The Arduino® is an open-source augmented micro-controller that is programmed using a language based on Wiring. Its development environment, however, is based on Processing — a free, downloadable programming language that is commonly used for generating computer graphics and complex data visualizations. Sketches, which are also called programs, built in Processing and the Arduino® language use the Processing Development Environment (PDE) file extension. Additionally, Processing and Arduino® sketches can communicate with one another, providing bi-directional control over Processing sketches and Arduino® hardware.
Communication can be unidirectional or bi-directional between the Processing and Arduino® environments. The data from a Processing sketch, for example, can be used to control the hardware connected to the Arduino® micro-controller, or data from the micro-controller can be used to control the functionality of a Processing sketch. Alternatively, both environments can affect one another simultaneously. Some examples of Processing and Arduino® projects include using potentiometers to control the color of an object displayed by a Processing sketch, and using mouse-click events from a Processing sketch to control a series of light-emitting diodes (LEDs).
The Processing and Arduino® languages communicate with one another through code and the universal serial bus (USB) port, which emulates and shows up as the computer's serial port. To set up bi-directional communication between the micro-controller and Processing, or to control Processing with the Arduino®, users write sketches in both languages. The Processing sketch looks for the serial port connected to the Arduino®, while the micro-controller code receives and transmits data from the Arduino's® inputs and outputs. This provides hobbyists with total control over their projects.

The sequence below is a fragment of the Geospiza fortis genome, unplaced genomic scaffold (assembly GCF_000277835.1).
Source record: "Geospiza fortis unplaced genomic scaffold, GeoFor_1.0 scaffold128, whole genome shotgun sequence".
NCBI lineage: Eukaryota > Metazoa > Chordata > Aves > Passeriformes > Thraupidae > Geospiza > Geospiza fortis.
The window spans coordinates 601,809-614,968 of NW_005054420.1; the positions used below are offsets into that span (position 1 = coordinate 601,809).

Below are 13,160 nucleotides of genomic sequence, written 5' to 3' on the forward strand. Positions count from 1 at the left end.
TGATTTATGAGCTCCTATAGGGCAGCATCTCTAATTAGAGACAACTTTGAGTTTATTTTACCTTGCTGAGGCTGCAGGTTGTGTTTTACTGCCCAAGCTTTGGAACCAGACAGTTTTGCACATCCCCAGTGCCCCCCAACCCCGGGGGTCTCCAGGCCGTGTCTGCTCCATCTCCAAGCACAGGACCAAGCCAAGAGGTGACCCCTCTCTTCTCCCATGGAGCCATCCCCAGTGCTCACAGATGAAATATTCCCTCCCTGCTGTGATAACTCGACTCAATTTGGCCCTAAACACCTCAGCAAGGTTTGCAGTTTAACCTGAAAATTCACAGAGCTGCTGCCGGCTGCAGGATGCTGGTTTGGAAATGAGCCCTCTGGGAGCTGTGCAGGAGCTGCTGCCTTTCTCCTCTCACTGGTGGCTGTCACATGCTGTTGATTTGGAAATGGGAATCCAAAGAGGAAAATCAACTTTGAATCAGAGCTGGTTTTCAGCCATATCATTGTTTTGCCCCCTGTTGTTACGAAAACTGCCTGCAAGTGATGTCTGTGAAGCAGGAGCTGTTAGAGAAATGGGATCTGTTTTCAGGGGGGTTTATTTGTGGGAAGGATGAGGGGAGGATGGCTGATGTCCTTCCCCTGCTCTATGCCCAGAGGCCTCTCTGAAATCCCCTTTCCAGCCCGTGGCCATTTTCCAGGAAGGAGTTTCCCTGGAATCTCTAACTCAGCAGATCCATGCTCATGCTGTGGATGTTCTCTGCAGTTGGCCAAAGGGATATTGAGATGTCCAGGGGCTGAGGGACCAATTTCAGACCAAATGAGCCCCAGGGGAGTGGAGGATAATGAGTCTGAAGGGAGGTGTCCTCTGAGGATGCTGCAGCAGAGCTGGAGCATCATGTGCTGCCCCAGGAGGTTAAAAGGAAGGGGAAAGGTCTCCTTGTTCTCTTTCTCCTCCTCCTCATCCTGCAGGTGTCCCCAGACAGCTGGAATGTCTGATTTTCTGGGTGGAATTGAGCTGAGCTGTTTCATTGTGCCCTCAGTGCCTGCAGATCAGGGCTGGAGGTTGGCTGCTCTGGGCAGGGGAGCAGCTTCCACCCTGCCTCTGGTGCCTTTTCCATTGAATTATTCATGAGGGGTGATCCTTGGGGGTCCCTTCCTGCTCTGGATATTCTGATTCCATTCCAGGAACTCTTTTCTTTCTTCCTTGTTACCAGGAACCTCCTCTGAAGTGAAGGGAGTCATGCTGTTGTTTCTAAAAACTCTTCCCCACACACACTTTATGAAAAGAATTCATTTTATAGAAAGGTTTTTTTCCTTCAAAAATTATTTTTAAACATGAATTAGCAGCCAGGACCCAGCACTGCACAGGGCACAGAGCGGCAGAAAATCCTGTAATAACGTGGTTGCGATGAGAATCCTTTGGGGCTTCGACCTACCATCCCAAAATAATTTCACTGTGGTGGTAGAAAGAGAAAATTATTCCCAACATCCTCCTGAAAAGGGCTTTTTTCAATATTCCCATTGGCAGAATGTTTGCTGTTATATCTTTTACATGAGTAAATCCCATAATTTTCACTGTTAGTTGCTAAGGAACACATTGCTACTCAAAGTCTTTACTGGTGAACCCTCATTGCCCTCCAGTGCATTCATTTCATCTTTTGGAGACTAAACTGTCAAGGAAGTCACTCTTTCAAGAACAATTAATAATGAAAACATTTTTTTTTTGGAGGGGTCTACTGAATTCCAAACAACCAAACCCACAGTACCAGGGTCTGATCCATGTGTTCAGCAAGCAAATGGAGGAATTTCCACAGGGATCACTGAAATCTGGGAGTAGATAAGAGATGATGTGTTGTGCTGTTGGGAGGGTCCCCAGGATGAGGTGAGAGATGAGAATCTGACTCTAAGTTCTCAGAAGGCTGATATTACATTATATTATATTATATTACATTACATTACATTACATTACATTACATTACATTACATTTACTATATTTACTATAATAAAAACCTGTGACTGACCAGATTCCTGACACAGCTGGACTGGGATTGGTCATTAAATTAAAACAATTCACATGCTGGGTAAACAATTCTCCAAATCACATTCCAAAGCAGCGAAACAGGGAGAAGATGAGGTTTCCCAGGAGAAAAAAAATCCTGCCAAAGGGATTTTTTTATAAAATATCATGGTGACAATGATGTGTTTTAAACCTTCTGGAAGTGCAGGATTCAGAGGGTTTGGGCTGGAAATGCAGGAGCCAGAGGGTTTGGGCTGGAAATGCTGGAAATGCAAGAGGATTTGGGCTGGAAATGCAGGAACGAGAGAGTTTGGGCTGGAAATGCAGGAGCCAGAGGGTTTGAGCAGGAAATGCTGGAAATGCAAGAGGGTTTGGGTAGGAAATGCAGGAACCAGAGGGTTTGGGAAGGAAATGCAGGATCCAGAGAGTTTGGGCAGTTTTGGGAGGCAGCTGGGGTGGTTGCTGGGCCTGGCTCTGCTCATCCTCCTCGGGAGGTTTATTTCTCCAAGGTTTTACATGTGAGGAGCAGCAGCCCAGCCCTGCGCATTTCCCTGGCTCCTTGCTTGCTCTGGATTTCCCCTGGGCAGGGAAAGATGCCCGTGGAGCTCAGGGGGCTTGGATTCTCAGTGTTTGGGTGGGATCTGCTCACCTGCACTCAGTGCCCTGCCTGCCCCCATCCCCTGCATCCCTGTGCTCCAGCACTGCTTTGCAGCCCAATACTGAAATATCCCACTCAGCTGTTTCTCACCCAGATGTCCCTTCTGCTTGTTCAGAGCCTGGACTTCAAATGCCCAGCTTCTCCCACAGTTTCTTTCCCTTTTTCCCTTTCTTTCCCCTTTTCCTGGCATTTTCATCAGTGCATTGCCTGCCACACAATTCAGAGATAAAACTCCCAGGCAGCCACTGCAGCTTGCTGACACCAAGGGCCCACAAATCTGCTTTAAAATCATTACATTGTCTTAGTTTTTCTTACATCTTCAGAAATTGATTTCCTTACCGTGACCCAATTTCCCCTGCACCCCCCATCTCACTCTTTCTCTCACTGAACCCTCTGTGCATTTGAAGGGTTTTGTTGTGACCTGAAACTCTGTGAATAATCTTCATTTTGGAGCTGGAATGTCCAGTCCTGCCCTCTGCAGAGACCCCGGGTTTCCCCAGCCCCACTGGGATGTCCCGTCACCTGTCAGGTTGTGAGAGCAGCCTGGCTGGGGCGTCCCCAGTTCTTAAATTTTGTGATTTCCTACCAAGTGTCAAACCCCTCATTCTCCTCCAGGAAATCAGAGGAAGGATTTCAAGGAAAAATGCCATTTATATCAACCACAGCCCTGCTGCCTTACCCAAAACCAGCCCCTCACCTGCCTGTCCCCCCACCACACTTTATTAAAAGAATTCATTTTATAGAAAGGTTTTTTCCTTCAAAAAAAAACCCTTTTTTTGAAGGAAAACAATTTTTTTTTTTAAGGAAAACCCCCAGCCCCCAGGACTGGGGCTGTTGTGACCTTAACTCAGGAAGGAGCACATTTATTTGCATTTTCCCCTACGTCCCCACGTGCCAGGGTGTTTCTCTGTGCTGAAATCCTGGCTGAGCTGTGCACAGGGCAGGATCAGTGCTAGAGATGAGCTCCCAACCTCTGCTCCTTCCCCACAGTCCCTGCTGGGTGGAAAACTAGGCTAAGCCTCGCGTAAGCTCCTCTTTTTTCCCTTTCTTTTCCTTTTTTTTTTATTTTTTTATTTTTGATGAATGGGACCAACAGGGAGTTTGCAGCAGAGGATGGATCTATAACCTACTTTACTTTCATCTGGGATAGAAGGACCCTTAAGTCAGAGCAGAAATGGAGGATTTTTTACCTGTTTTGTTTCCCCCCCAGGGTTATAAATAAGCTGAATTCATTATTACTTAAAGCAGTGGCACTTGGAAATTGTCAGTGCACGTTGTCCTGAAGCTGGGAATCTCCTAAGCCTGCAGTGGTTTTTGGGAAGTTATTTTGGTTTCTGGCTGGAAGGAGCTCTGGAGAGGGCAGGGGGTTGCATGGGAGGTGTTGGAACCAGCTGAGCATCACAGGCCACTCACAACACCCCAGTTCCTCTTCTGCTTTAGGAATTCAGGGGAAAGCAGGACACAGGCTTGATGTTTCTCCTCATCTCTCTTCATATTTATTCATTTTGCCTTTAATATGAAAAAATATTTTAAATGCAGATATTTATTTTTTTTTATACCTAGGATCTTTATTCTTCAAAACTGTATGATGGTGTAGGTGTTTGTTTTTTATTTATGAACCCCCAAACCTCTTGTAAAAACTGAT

The available free Arduino® library for Processing allows users to control an Arduino® with data from Processing without writing any code for the micro-controller. Instead, a standard program is uploaded to the board, and the user writes the code in the Processing sketch. The written code typically performs the following functions: finds and opens the serial port connected to the Arduino®, stores data from the micro-controller in variables, and uses the data to control different parameters, such as an object's size or color, in the Processing sketch.
People who are learning to work with the Arduino® and Processing can find example sketches in the Arduino® programming environment. These sketches come with every download of the application, and users can typically run them without writing any additional code. The makers of the Arduino® also provide fully commented Processing and Arduino® code online.